There are few things more single purpose oriented than the coffee cup sleeve. Other than keeping your fingers from getting burned, what purpose does it really serve?
Now the ad agency Y&R Dubai has rethought these little disposable wonders, making them the bearers of both your coffee and morning news. The Canadian coffee chain Tim Horton’s can now serve up coffee with tweets of the latest news as well as a URL or QR code so customers can read the full story.
I’ll be interested to see what the next generation of this idea brings.
Today’s post doesn’t feature any flashy methods for creating graphics or cool design ideas. This one takes us back to reality with a good healthy dose of what a designer really does. This one is important for design students, recent graduates or anyone who isn’t quite sure what their job as a designer is really about. It’s a fairly short read which gets right to the meat of things. Check it out at Identity Forum.
Whether you were aware of it at the time or not, you have probably seen representations of typography in architecture. At least when it comes to some sort of promo piece. Dramatic architectural lines can be a great start for a highly-recognizable piece, causing most of us to do a double-take. The Guggenheim poster by Chermayeff & Geismar Associates, which can be found at the AIGA design archives, is a great example of this- offering the information it needs to convey in an instantly recognizable, eye-catching form.
I’ll confess, I’m an adult Legomaniac. A few years ago I passed my five gallon lego bin on to my grandson and he has tripled the size of “our” collection. After many hours of complex builds, including my own eight hour Nanoblock ship-in-a-bottle project, it’s refreshing to see a return to minimalism. As minimalistic as they are, every one is easily recognizable. Gotta love it!
While Salvador Dali might be most famously remembered for his paintings of melting clocks and surrealist scenery, he was by no means a one-trick pony. This short article gives a little insight into one of the best loved confections in the world… Chupa Chups®.
Here it comes, the project all graphic designers dread… Cutting out hair. Sure it’s pretty easy to just use the pen tool to go around the general shape of the head and snip off all those pesky stray hairs, but other than adding another head, there really isn’t anything more unnatural looking. Lets face it, you can’t individually trace around every hair and still have a productive work day.
So what is the best solution for the problem? Well, there isn’t one perfect solution. Since every photo is going to have it’s own set of variables, the real solution is to know a few good methods for solving the problem. Here are the three I use most often.
This is one I like when there is a fair amount of contrast between the subjects hair and the background, but has many stray hairs as part of the composition. It has a few too many steps for me to use real often, but it does a great job under certain circumstances.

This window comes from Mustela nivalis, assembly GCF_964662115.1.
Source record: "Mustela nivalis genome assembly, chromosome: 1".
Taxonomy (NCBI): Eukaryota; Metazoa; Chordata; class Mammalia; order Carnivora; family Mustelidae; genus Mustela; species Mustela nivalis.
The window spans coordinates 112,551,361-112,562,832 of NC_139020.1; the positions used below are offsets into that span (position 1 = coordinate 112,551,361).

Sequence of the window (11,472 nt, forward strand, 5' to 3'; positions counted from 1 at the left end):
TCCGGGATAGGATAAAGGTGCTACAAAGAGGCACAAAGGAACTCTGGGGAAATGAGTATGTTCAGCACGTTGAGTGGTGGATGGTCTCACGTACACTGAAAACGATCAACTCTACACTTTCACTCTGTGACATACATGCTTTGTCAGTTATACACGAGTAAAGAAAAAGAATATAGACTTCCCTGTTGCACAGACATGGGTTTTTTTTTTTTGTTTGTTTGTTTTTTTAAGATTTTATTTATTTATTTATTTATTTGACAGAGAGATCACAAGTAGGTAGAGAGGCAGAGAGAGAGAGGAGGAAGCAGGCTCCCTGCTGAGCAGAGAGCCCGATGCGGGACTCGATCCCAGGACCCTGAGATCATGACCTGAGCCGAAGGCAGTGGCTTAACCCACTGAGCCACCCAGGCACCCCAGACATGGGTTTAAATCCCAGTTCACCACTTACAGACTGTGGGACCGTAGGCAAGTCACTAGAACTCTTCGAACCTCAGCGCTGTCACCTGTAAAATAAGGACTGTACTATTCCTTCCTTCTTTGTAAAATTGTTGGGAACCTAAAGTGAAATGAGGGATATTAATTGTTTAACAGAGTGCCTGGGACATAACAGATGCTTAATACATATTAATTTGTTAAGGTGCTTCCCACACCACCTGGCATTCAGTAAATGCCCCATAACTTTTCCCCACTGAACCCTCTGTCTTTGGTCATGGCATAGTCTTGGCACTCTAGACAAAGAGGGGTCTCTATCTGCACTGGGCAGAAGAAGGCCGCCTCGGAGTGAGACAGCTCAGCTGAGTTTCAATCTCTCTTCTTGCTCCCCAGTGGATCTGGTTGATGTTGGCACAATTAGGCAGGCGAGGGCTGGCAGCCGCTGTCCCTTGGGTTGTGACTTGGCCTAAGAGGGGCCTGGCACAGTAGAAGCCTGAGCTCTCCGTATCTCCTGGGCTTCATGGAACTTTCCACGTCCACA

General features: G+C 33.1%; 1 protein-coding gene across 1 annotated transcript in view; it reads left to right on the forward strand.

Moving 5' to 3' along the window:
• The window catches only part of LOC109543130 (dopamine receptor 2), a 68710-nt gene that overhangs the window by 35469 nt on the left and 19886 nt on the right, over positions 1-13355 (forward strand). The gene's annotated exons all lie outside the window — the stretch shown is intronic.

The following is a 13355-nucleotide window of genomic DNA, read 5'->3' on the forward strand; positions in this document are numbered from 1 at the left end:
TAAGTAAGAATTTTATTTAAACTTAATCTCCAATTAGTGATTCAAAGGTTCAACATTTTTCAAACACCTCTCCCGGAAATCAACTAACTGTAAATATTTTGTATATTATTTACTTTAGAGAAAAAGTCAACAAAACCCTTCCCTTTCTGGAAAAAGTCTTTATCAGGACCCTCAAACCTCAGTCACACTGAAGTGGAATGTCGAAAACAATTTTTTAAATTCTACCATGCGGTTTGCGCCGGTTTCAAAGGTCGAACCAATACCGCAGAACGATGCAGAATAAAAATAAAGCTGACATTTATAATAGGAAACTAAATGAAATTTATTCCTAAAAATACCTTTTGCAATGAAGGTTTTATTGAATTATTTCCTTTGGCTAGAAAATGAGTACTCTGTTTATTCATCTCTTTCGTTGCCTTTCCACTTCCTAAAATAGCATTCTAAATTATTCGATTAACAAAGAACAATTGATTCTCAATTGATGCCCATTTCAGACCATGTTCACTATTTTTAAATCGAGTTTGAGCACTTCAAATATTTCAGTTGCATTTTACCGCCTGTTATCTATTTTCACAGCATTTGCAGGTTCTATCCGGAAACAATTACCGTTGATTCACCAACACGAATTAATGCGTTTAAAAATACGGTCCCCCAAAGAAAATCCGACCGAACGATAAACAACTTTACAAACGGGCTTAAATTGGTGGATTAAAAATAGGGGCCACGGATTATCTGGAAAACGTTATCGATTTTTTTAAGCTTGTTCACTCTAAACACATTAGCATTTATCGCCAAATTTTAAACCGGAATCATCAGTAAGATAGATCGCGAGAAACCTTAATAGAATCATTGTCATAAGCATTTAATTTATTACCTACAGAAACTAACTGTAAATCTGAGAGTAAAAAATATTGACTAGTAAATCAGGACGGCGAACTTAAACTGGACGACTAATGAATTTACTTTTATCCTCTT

Also, recognize this is actually a Photoshop Elements tutorial. There are some differences between Elements and Photoshop Pro, but if you know anything at all about Photoshop then it’s pretty easy to figure out ways around it.
This is my favorite of the three. It uses the Refine Edge palette which is still fairly new. My only issue with it is that photos with certain highlights will sometimes loose their opacity in those areas. There are of course ways to work around this, but if this is going to be an issue you might want to try one of the other two techniques instead.
Here’s an oldie but goodie. The method is a bit oversimplified in this particular tutorial so it might not be perfect for your particular situation, but it gives the basics of using Channels. Personally this is about the only time I touch Channels so I’m not very well versed with all of their possibilities. I do know people who swear by them and can use them for what seem to be just about any situation.
Hopefully these three will do the trick if you’re having a bad hair day.
The next time you go to a store that sells alcohol, take a little time to stroll down the wine aisle. Without a doubt some of the most creative, precise and edgy logos can be found there. With names like Flat Tire, Barefoot, Lucky Duck, etc., how could you not be easily inspired to do great work?
In this case I thought I’d focus on 9 interesting mock logos which play on their negative space. Wine bottles and glasses have wonderful distinct shapes to play off of and creativity certainly isn’t lost here.
Email campaigns are easy for web designers, right? It’s just streamlining a webpage isn’t it?
Well, yes and no. For the most part graphical emailers are basic HTML sprinkled with sensible graphics. They can have similar visual impact as web pages and sport most of the same code. However there are a few rules that you need to know to create successful emailers.